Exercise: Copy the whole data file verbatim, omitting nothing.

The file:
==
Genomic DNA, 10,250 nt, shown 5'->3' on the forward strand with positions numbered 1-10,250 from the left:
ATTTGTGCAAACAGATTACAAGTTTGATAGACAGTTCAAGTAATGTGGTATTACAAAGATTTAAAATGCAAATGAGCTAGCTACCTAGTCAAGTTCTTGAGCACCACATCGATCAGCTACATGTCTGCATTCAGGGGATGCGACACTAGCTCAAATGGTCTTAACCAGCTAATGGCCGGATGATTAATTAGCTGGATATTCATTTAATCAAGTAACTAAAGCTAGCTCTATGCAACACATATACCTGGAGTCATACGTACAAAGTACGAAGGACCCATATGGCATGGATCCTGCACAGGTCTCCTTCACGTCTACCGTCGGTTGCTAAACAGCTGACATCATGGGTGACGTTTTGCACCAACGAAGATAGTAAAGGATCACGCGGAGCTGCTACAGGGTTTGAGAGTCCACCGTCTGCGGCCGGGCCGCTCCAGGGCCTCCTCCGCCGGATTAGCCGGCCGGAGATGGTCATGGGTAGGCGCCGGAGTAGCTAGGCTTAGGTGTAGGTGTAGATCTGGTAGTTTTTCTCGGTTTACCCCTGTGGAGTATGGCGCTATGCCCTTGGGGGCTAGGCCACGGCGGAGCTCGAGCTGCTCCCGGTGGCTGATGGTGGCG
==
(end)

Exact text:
Genomic DNA, 10,250 nt, shown 5'->3' on the forward strand with positions numbered 1-10,250 from the left:
ATTTGTGCAAACAGATTACAAGTTTGATAGACAGTTCAAGTAATGTGGTATTACAAAGATTTAAAATGCAAATGAGCTAGCTACCTAGTCAAGTTCTTGAGCACCACATCGATCAGCTACATGTCTGCATTCAGGGGATGCGACACTAGCTCAAATGGTCTTAACCAGCTAATGGCCGGATGATTAATTAGCTGGATATTCATTTAATCAAGTAACTAAAGCTAGCTCTATGCAACACATATACCTGGAGTCATACGTACAAAGTACGAAGGACCCATATGGCATGGATCCTGCACAGGTCTCCTTCACGTCTACCGTCGGTTGCTAAACAGCTGACATCATGGGTGACGTTTTGCACCAACGAAGATAGTAAAGGATCACGCGGAGCTGCTACAGGGTTTGAGAGTCCACCGTCTGCGGCCGGGCCGCTCCAGGGCCTCCTCCGCCGGATTAGCCGGCCGGAGATGGTCATGGGTAGGCGCCGGAGTAGCTAGGCTTAGGTGTAGGTGTAGATCTGGTAGTTTTTCTCGGTTTACCCCTGTGGAGTATGGCGCTATGCCCTTGGGGGCTAGGCCACGGCGGAGCTCGAGCTGCTCCCGGTGGCTGATGGTGGCG